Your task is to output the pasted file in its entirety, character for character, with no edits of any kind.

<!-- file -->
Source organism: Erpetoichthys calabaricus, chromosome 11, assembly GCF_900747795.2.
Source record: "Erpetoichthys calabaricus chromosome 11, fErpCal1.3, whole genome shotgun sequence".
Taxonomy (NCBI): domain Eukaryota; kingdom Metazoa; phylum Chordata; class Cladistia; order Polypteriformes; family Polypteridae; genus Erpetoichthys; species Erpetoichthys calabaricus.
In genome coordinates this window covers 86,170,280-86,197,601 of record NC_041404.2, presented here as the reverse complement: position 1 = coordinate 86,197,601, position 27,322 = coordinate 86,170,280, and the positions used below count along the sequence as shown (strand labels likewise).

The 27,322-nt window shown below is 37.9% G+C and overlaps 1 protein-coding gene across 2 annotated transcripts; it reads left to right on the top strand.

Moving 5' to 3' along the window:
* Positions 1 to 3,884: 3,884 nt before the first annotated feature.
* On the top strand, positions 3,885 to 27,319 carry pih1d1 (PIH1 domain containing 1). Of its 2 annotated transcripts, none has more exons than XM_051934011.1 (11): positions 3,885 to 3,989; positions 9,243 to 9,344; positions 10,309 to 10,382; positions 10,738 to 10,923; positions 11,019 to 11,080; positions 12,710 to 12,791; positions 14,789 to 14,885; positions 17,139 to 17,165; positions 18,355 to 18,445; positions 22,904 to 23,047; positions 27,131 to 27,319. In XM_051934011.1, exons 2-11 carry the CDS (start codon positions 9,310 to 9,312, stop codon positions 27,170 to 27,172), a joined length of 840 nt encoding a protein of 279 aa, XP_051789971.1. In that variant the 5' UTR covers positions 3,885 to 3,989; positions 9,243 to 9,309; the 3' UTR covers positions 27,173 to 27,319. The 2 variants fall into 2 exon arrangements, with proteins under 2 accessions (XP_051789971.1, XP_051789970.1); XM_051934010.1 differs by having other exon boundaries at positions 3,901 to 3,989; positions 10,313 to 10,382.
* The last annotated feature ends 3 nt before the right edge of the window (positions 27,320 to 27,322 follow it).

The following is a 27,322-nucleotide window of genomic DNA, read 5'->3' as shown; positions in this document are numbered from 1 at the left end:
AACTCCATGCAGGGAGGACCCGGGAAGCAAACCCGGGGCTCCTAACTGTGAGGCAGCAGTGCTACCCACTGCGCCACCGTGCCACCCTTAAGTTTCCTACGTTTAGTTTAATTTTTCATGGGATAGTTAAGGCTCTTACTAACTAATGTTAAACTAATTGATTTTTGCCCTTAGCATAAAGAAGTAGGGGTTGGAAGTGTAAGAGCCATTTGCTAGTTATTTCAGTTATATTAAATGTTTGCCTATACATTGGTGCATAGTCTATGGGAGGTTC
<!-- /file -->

Source organism: Erpetoichthys calabaricus, chromosome 11, assembly GCF_900747795.2.
Source record: "Erpetoichthys calabaricus chromosome 11, fErpCal1.3, whole genome shotgun sequence".
Taxonomy (NCBI): domain Eukaryota; kingdom Metazoa; phylum Chordata; class Cladistia; order Polypteriformes; family Polypteridae; genus Erpetoichthys; species Erpetoichthys calabaricus.
In genome coordinates this window covers 86,170,280-86,197,601 of record NC_041404.2, presented here as the reverse complement: position 1 = coordinate 86,197,601, position 27,322 = coordinate 86,170,280, and the positions used below count along the sequence as shown (strand labels likewise).

The 27,322-nt window shown below is 37.9% G+C and overlaps 1 protein-coding gene across 2 annotated transcripts; it reads left to right on the top strand.

Moving 5' to 3' along the window:
* Positions 1 to 3,884: 3,884 nt before the first annotated feature.
* On the top strand, positions 3,885 to 27,319 carry pih1d1 (PIH1 domain containing 1). Of its 2 annotated transcripts, none has more exons than XM_051934011.1 (11): positions 3,885 to 3,989; positions 9,243 to 9,344; positions 10,309 to 10,382; positions 10,738 to 10,923; positions 11,019 to 11,080; positions 12,710 to 12,791; positions 14,789 to 14,885; positions 17,139 to 17,165; positions 18,355 to 18,445; positions 22,904 to 23,047; positions 27,131 to 27,319. In XM_051934011.1, exons 2-11 carry the CDS (start codon positions 9,310 to 9,312, stop codon positions 27,170 to 27,172), a joined length of 840 nt encoding a protein of 279 aa, XP_051789971.1. In that variant the 5' UTR covers positions 3,885 to 3,989; positions 9,243 to 9,309; the 3' UTR covers positions 27,173 to 27,319. The 2 variants fall into 2 exon arrangements, with proteins under 2 accessions (XP_051789971.1, XP_051789970.1); XM_051934010.1 differs by having other exon boundaries at positions 3,901 to 3,989; positions 10,313 to 10,382.
* The last annotated feature ends 3 nt before the right edge of the window (positions 27,320 to 27,322 follow it).

The following is a 27,322-nucleotide window of genomic DNA, read 5'->3' as shown; positions in this document are numbered from 1 at the left end:
AACTCCATGCAGGGAGGACCCGGGAAGCAAACCCGGGGCTCCTAACTGTGAGGCAGCAGTGCTACCCACTGCGCCACCGTGCCACCCTTAAGTTTCCTACGTTTAGTTTAATTTTTCATGGGATAGTTAAGGCTCTTACTAACTAATGTTAAACTAATTGATTTTTGCCCTTAGCATAAAGAAGTAGGGGTTGGAAGTGTAAGAGCCATTTGCTAGTTATTTCAGTTATATTAAATGTTTGCCTATACATTGGTGCATAGTCTATGGGAGGTTC